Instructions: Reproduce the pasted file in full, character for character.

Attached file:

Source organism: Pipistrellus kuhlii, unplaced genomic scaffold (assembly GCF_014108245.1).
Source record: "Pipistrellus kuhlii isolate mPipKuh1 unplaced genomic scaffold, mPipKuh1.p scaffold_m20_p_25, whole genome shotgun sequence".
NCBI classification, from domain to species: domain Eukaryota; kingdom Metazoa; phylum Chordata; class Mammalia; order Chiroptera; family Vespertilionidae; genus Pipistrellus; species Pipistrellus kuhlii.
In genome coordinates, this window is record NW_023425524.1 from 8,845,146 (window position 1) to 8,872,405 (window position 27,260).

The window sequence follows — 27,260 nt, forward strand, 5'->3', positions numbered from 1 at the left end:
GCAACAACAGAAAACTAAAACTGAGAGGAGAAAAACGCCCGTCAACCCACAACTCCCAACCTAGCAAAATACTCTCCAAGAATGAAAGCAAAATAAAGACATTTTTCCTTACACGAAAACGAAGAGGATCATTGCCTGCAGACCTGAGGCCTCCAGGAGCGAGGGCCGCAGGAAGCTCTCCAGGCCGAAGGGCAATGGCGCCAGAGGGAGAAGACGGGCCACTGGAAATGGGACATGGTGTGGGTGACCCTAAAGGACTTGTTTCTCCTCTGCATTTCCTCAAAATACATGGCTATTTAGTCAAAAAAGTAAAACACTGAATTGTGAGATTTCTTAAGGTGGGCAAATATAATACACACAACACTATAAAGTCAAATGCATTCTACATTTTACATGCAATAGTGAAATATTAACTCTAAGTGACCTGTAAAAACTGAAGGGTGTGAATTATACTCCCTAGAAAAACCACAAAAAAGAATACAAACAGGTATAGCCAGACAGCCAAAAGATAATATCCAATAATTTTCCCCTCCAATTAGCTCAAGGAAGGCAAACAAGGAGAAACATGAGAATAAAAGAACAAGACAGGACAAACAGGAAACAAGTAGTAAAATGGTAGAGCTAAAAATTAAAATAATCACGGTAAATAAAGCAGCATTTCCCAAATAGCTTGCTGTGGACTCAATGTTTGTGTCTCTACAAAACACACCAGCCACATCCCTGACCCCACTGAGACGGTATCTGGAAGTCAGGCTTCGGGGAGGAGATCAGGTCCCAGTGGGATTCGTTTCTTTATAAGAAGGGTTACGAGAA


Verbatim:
Source organism: Pipistrellus kuhlii, unplaced genomic scaffold (assembly GCF_014108245.1).
Source record: "Pipistrellus kuhlii isolate mPipKuh1 unplaced genomic scaffold, mPipKuh1.p scaffold_m20_p_25, whole genome shotgun sequence".
NCBI classification, from domain to species: domain Eukaryota; kingdom Metazoa; phylum Chordata; class Mammalia; order Chiroptera; family Vespertilionidae; genus Pipistrellus; species Pipistrellus kuhlii.
In genome coordinates, this window is record NW_023425524.1 from 8,845,146 (window position 1) to 8,872,405 (window position 27,260).

The window sequence follows — 27,260 nt, forward strand, 5'->3', positions numbered from 1 at the left end:
GCAACAACAGAAAACTAAAACTGAGAGGAGAAAAACGCCCGTCAACCCACAACTCCCAACCTAGCAAAATACTCTCCAAGAATGAAAGCAAAATAAAGACATTTTTCCTTACACGAAAACGAAGAGGATCATTGCCTGCAGACCTGAGGCCTCCAGGAGCGAGGGCCGCAGGAAGCTCTCCAGGCCGAAGGGCAATGGCGCCAGAGGGAGAAGACGGGCCACTGGAAATGGGACATGGTGTGGGTGACCCTAAAGGACTTGTTTCTCCTCTGCATTTCCTCAAAATACATGGCTATTTAGTCAAAAAAGTAAAACACTGAATTGTGAGATTTCTTAAGGTGGGCAAATATAATACACACAACACTATAAAGTCAAATGCATTCTACATTTTACATGCAATAGTGAAATATTAACTCTAAGTGACCTGTAAAAACTGAAGGGTGTGAATTATACTCCCTAGAAAAACCACAAAAAAGAATACAAACAGGTATAGCCAGACAGCCAAAAGATAATATCCAATAATTTTCCCCTCCAATTAGCTCAAGGAAGGCAAACAAGGAGAAACATGAGAATAAAAGAACAAGACAGGACAAACAGGAAACAAGTAGTAAAATGGTAGAGCTAAAAATTAAAATAATCACGGTAAATAAAGCAGCATTTCCCAAATAGCTTGCTGTGGACTCAATGTTTGTGTCTCTACAAAACACACCAGCCACATCCCTGACCCCACTGAGACGGTATCTGGAAGTCAGGCTTCGGGGAGGAGATCAGGTCCCAGTGGGATTCGTTTCTTTATAAGAAGGGTTACGAGAA